Registered with the Registrar of Newspapers for India under R.N.I 53640/91
Vol. XXVII No. 18, January 1-15, 2018
Painted Stork (above), Cormorants (below left) and Pelicans (below right) arrive for the Season at Sholinganallur marshland.
Statistical indicators of the physical and quantitative aspects of the education system show Tamil Nadu in good light in comparison with other States. Sufficiency of infrastructure, however, does not by itself ensure efficacy. Syllabus content and teaching methodologies produce the final impact. The growing number of unemployable graduates, instances of their having to take up lesser positions unrelated to their qualifications, and Tamil Nadu students finding it difficult to compete in all-India eligibility tests expose the qualitative weaknesses of the State’s education system. To meet this challenge, the Government a few months ago set up a committee to work with the State Council for Educational and Research Training and come up with a new syllabus for Higher Secondary Schools.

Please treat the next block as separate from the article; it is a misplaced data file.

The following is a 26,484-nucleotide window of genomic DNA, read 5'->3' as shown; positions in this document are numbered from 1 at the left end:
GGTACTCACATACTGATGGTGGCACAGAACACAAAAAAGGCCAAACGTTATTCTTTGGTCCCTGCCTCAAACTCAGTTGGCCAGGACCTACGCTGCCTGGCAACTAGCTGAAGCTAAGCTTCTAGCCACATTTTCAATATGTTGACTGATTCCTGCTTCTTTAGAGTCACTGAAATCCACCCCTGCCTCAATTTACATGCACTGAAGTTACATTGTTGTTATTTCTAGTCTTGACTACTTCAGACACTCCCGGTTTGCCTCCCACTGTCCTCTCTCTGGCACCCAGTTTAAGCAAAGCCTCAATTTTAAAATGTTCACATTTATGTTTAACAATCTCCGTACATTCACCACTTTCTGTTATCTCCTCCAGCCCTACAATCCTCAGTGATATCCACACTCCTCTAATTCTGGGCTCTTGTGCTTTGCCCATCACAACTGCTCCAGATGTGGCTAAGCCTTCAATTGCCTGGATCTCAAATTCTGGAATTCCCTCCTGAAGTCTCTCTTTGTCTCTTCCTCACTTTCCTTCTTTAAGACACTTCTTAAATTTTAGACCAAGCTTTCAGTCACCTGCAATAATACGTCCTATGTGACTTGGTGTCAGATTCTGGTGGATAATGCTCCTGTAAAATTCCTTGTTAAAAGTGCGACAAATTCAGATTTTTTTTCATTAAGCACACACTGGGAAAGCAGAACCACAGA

The new syllabus, claims SCERT, is “a more holistic one that aids real life.” The syllabus for the first time has included an exclusive position paper on Information and Communication Technology (ICT) and elaborated its importance in the current scenario. ICT has been introduced at the primary level itself, so that learning is not confined to textbooks but extended at the teaching access to the internet, introducing students to technology as part of the curriculum. Subject to availability of qualified teachers for this module, it is a welcome step and it is of practical significance in “real life”, provided students are made aware that the information they will find from these sources will not always be the most accurate.